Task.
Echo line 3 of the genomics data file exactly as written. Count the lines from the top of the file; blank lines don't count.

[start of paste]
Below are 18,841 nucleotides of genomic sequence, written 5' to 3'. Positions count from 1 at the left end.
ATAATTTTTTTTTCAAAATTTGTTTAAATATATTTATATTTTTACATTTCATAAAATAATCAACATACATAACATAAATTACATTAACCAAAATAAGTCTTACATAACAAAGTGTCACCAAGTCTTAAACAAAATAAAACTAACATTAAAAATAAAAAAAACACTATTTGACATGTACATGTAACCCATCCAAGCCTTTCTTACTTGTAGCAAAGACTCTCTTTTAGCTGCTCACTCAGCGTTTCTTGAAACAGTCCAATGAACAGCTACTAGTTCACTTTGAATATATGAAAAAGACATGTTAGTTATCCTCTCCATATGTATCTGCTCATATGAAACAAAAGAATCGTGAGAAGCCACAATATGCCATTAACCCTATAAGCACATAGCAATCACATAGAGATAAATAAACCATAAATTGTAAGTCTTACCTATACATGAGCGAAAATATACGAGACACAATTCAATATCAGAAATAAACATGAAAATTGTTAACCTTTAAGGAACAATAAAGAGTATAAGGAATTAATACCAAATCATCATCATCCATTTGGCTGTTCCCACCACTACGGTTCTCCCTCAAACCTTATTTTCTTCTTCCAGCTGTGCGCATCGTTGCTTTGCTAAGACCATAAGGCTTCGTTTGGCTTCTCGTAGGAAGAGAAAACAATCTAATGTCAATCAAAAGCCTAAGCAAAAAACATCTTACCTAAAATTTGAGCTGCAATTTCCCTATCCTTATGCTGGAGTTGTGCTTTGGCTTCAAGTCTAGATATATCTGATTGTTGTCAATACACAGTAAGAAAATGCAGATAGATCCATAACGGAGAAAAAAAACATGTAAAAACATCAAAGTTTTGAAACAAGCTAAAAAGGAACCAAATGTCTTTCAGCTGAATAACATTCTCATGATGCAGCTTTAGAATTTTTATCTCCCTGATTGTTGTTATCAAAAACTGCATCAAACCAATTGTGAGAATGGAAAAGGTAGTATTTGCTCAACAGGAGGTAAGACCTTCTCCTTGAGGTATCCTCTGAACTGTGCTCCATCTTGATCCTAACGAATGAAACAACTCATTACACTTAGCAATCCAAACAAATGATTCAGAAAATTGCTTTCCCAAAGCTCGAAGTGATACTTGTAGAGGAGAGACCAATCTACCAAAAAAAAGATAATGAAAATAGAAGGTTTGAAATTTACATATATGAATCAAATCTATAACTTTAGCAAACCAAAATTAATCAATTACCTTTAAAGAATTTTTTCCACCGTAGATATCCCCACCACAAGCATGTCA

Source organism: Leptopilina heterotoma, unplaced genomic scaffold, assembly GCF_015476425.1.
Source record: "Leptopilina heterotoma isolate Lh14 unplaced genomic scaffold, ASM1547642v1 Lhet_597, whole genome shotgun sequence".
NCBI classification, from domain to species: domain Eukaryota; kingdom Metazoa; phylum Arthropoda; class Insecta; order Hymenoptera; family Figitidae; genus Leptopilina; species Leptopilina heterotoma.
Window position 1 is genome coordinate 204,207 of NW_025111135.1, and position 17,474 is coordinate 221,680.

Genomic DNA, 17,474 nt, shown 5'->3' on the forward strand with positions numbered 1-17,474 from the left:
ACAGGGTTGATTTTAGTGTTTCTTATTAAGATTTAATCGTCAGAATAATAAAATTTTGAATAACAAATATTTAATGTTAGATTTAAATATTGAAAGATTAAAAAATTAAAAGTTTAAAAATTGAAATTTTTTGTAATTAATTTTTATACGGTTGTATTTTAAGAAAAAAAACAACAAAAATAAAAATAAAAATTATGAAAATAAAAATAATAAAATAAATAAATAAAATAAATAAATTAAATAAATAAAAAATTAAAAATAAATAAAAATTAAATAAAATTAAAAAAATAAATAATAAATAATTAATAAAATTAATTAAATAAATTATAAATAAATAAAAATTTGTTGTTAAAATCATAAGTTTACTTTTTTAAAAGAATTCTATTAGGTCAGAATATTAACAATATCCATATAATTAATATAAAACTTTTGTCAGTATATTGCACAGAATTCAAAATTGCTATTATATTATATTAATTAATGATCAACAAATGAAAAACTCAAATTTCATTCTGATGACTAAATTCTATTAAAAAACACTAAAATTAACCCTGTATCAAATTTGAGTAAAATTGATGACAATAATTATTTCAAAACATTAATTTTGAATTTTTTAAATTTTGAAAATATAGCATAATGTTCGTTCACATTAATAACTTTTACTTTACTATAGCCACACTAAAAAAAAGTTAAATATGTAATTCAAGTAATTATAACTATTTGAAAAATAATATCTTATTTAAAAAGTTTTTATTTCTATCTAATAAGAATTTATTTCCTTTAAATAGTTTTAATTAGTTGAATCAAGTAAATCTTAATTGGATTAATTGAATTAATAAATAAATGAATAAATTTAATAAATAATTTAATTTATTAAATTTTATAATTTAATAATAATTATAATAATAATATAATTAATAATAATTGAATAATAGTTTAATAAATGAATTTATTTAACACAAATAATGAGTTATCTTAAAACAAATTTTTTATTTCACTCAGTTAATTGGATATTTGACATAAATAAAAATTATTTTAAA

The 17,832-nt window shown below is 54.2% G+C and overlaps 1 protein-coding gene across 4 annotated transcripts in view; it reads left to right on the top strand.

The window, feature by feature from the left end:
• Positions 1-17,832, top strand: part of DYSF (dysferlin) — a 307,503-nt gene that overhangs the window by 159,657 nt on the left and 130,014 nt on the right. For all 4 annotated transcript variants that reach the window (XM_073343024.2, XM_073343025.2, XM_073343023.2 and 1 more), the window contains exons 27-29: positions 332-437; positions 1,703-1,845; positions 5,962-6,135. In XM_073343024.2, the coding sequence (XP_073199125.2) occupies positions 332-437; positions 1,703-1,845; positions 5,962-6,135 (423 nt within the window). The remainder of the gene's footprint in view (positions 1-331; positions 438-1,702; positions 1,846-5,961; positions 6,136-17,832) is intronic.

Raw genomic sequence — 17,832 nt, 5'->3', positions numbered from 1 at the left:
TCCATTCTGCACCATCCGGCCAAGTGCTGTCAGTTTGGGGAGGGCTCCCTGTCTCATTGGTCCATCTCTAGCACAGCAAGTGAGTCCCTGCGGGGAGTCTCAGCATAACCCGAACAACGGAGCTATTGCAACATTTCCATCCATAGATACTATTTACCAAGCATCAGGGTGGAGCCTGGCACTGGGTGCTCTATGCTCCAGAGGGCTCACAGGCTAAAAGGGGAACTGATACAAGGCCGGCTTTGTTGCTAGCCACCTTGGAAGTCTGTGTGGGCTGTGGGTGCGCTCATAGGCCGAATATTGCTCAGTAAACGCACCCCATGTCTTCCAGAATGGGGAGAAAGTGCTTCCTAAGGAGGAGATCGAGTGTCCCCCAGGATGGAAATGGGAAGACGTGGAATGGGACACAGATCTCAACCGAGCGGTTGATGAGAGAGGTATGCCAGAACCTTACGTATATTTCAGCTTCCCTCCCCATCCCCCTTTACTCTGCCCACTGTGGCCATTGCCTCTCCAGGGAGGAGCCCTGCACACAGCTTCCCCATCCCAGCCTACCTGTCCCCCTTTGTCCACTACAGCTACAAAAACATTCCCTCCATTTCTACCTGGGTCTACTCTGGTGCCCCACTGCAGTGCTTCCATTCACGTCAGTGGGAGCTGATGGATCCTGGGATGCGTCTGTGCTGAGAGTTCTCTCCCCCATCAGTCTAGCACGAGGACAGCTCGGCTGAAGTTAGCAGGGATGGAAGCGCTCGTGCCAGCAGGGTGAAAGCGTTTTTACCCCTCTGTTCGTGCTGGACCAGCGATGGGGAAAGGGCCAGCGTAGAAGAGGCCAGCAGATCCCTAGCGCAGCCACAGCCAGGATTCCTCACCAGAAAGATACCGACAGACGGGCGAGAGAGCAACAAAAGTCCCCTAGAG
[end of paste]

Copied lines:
Source organism: Leptopilina heterotoma, unplaced genomic scaffold, assembly GCF_015476425.1.